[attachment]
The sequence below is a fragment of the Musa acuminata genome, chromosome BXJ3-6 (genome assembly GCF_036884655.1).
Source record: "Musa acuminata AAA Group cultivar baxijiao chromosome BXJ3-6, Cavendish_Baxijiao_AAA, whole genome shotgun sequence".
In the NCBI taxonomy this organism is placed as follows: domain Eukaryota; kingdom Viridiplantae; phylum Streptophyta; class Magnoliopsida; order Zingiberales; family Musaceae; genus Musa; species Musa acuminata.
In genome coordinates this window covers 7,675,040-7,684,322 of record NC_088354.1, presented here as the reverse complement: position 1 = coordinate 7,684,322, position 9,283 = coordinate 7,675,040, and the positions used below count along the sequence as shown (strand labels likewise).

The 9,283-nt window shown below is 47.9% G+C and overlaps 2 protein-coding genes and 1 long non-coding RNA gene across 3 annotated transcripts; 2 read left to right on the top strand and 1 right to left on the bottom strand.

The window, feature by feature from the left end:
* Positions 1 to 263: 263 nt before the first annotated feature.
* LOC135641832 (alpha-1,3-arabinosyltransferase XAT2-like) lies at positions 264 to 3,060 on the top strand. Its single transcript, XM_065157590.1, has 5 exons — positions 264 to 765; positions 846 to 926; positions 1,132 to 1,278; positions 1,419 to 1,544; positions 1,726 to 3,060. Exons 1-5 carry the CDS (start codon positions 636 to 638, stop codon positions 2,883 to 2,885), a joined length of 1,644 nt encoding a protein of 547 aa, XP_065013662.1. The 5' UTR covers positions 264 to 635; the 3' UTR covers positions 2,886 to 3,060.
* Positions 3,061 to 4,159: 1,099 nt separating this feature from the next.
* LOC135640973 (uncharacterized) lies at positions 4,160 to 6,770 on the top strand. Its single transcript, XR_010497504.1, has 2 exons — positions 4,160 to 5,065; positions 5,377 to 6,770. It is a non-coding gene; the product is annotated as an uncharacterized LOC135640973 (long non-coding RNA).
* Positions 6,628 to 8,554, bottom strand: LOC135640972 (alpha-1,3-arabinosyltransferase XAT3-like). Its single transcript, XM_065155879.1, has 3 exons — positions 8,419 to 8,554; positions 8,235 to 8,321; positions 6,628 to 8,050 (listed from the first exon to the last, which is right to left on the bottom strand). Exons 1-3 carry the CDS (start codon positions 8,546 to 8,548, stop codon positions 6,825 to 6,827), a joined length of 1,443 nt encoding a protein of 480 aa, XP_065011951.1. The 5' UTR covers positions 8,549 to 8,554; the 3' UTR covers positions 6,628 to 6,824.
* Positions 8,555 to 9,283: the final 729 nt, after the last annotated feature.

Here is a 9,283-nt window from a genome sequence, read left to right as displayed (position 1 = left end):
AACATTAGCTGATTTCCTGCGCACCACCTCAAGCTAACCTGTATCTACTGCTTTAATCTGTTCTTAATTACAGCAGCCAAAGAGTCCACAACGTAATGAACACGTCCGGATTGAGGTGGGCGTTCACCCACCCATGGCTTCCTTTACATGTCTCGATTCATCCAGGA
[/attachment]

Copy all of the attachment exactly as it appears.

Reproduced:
The sequence below is a fragment of the Musa acuminata genome, chromosome BXJ3-6 (genome assembly GCF_036884655.1).
Source record: "Musa acuminata AAA Group cultivar baxijiao chromosome BXJ3-6, Cavendish_Baxijiao_AAA, whole genome shotgun sequence".
In the NCBI taxonomy this organism is placed as follows: domain Eukaryota; kingdom Viridiplantae; phylum Streptophyta; class Magnoliopsida; order Zingiberales; family Musaceae; genus Musa; species Musa acuminata.
In genome coordinates this window covers 7,675,040-7,684,322 of record NC_088354.1, presented here as the reverse complement: position 1 = coordinate 7,684,322, position 9,283 = coordinate 7,675,040, and the positions used below count along the sequence as shown (strand labels likewise).

The 9,283-nt window shown below is 47.9% G+C and overlaps 2 protein-coding genes and 1 long non-coding RNA gene across 3 annotated transcripts; 2 read left to right on the top strand and 1 right to left on the bottom strand.

The window, feature by feature from the left end:
* Positions 1 to 263: 263 nt before the first annotated feature.
* LOC135641832 (alpha-1,3-arabinosyltransferase XAT2-like) lies at positions 264 to 3,060 on the top strand. Its single transcript, XM_065157590.1, has 5 exons — positions 264 to 765; positions 846 to 926; positions 1,132 to 1,278; positions 1,419 to 1,544; positions 1,726 to 3,060. Exons 1-5 carry the CDS (start codon positions 636 to 638, stop codon positions 2,883 to 2,885), a joined length of 1,644 nt encoding a protein of 547 aa, XP_065013662.1. The 5' UTR covers positions 264 to 635; the 3' UTR covers positions 2,886 to 3,060.
* Positions 3,061 to 4,159: 1,099 nt separating this feature from the next.
* LOC135640973 (uncharacterized) lies at positions 4,160 to 6,770 on the top strand. Its single transcript, XR_010497504.1, has 2 exons — positions 4,160 to 5,065; positions 5,377 to 6,770. It is a non-coding gene; the product is annotated as an uncharacterized LOC135640973 (long non-coding RNA).
* Positions 6,628 to 8,554, bottom strand: LOC135640972 (alpha-1,3-arabinosyltransferase XAT3-like). Its single transcript, XM_065155879.1, has 3 exons — positions 8,419 to 8,554; positions 8,235 to 8,321; positions 6,628 to 8,050 (listed from the first exon to the last, which is right to left on the bottom strand). Exons 1-3 carry the CDS (start codon positions 8,546 to 8,548, stop codon positions 6,825 to 6,827), a joined length of 1,443 nt encoding a protein of 480 aa, XP_065011951.1. The 5' UTR covers positions 8,549 to 8,554; the 3' UTR covers positions 6,628 to 6,824.
* Positions 8,555 to 9,283: the final 729 nt, after the last annotated feature.

Here is a 9,283-nt window from a genome sequence, read left to right as displayed (position 1 = left end):
AACATTAGCTGATTTCCTGCGCACCACCTCAAGCTAACCTGTATCTACTGCTTTAATCTGTTCTTAATTACAGCAGCCAAAGAGTCCACAACGTAATGAACACGTCCGGATTGAGGTGGGCGTTCACCCACCCATGGCTTCCTTTACATGTCTCGATTCATCCAGGA